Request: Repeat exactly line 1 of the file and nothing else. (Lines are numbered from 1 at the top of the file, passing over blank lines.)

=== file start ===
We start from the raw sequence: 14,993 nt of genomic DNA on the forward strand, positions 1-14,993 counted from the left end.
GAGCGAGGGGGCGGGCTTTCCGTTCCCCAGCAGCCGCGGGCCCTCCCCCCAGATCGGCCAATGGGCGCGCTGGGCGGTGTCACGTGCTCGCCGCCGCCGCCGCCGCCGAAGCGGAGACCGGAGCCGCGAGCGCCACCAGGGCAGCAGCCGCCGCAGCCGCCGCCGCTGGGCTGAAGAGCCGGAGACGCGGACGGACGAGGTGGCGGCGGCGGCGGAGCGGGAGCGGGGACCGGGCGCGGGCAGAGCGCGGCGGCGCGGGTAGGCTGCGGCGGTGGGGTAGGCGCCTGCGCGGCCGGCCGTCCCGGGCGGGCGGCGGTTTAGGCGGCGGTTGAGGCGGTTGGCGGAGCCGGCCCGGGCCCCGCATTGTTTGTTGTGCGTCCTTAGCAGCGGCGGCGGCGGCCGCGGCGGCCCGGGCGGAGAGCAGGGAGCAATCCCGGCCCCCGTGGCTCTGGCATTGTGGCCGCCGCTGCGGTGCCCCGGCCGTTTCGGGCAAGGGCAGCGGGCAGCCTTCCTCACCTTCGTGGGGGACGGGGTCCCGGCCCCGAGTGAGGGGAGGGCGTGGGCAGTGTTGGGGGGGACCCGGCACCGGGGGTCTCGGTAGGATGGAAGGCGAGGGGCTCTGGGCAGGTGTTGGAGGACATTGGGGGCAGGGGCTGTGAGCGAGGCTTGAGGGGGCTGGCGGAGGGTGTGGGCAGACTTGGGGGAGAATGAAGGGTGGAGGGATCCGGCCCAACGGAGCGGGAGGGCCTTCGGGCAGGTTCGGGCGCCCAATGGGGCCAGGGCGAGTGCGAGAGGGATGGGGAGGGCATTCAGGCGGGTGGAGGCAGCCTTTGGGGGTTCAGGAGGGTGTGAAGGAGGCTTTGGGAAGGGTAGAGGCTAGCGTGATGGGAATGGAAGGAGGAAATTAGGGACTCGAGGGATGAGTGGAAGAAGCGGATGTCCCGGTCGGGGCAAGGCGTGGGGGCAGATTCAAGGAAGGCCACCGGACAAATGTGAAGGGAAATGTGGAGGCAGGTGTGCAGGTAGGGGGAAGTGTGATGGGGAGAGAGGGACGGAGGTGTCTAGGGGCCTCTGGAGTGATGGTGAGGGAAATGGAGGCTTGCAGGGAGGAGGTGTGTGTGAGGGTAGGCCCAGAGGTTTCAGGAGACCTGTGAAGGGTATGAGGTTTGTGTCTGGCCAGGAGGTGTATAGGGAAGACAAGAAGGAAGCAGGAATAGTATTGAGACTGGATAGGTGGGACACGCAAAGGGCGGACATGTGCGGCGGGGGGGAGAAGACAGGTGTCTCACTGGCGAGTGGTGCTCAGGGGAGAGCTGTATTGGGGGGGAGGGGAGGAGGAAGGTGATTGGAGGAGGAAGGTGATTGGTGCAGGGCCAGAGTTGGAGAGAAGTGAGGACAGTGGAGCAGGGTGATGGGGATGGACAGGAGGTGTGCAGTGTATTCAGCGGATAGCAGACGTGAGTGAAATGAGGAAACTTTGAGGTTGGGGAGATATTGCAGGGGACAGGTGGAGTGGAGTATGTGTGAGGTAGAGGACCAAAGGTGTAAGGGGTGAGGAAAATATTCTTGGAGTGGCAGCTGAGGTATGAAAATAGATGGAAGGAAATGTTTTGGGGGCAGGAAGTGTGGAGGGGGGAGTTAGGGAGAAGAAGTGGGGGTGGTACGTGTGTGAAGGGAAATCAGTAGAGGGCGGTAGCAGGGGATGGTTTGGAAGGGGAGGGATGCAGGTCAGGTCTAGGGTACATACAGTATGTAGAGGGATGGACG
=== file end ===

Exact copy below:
We start from the raw sequence: 14,993 nt of genomic DNA on the forward strand, positions 1-14,993 counted from the left end.